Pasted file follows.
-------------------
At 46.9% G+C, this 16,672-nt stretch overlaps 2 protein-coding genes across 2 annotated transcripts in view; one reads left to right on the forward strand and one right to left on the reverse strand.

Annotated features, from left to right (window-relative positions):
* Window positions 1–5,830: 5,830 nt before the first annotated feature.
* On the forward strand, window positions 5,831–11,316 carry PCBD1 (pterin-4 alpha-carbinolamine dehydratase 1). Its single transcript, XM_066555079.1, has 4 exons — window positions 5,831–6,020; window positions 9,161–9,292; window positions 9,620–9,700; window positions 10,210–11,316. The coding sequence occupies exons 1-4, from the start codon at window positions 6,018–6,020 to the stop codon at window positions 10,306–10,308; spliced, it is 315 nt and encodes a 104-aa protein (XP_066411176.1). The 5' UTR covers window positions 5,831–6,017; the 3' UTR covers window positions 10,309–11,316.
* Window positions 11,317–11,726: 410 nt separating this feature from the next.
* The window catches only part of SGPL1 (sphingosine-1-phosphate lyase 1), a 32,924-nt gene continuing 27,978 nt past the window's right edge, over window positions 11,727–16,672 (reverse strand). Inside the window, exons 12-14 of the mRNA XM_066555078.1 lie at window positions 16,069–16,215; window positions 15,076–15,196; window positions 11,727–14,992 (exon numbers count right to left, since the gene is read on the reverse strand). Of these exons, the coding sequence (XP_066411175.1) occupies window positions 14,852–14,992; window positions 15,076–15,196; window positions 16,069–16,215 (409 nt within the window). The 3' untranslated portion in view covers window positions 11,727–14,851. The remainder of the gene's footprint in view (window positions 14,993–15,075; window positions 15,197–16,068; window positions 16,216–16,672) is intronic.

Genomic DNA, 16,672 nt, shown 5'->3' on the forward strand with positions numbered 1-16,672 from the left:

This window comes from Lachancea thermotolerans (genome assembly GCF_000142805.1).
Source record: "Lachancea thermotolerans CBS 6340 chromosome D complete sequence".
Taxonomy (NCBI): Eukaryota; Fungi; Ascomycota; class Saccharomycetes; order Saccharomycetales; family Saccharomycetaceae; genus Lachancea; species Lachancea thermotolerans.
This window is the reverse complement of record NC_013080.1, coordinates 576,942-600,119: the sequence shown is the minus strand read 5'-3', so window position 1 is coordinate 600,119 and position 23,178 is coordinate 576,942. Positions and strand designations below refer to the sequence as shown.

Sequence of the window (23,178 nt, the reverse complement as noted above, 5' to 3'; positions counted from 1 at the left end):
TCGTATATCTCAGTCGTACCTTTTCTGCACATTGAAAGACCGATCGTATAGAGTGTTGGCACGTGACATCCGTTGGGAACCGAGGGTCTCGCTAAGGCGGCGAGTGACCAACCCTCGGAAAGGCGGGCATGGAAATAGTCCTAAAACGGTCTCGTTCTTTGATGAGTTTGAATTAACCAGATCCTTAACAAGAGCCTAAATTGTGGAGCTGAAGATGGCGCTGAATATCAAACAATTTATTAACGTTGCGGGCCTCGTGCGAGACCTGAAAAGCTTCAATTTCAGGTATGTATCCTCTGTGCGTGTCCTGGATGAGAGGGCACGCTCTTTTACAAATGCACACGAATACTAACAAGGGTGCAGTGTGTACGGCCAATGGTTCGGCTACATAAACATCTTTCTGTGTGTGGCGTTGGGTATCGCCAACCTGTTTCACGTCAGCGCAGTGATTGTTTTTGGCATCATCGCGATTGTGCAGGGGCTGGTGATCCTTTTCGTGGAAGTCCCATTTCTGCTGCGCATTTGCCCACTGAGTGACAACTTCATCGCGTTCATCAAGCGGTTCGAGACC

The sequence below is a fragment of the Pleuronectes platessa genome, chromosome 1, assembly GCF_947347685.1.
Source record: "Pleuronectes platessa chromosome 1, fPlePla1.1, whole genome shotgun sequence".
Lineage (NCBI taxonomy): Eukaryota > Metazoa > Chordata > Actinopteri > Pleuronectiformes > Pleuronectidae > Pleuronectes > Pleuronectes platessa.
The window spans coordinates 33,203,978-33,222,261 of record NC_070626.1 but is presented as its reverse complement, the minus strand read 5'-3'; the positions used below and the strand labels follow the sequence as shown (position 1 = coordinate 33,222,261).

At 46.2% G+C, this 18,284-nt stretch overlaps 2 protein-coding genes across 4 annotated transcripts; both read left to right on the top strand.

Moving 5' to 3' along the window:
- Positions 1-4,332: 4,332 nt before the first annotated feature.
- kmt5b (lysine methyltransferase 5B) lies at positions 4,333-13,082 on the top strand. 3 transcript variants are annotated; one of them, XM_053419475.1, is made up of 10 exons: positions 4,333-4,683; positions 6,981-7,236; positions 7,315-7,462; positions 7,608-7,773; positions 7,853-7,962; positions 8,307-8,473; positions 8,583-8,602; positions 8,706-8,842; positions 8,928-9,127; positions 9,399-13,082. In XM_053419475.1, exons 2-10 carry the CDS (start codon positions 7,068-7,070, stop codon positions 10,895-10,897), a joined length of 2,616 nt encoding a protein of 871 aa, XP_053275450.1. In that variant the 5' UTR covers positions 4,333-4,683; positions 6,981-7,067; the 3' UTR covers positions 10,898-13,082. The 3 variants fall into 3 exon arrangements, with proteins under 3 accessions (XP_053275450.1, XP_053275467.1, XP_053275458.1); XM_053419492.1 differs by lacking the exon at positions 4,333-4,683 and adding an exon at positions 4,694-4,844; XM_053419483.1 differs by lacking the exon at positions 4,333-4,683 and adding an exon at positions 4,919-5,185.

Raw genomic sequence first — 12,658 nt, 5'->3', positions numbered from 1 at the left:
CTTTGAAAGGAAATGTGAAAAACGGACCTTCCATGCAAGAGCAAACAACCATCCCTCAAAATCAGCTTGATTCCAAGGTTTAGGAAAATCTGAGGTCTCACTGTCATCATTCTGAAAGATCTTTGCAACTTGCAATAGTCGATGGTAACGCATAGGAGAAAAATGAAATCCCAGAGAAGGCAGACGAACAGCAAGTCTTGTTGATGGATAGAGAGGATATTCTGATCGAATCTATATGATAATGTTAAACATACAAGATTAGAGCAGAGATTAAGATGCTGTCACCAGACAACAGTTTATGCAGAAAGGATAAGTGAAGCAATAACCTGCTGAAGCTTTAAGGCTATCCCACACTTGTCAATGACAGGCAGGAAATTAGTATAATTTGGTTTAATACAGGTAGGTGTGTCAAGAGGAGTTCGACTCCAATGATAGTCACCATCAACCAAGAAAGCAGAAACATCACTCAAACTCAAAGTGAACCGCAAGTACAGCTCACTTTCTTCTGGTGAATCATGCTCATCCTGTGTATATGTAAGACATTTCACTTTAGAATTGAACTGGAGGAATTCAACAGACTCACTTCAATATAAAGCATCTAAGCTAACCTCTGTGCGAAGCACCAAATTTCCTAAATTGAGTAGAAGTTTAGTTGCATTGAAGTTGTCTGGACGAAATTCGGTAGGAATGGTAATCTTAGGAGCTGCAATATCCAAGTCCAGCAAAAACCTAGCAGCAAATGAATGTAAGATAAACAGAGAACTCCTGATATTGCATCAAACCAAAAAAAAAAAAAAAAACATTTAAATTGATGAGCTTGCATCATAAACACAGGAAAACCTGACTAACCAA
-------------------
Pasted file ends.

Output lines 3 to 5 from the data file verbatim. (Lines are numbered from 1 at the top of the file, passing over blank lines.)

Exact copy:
* Window positions 1–5,830: 5,830 nt before the first annotated feature.
* On the forward strand, window positions 5,831–11,316 carry PCBD1 (pterin-4 alpha-carbinolamine dehydratase 1). Its single transcript, XM_066555079.1, has 4 exons — window positions 5,831–6,020; window positions 9,161–9,292; window positions 9,620–9,700; window positions 10,210–11,316. The coding sequence occupies exons 1-4, from the start codon at window positions 6,018–6,020 to the stop codon at window positions 10,306–10,308; spliced, it is 315 nt and encodes a 104-aa protein (XP_066411176.1). The 5' UTR covers window positions 5,831–6,017; the 3' UTR covers window positions 10,309–11,316.
* Window positions 11,317–11,726: 410 nt separating this feature from the next.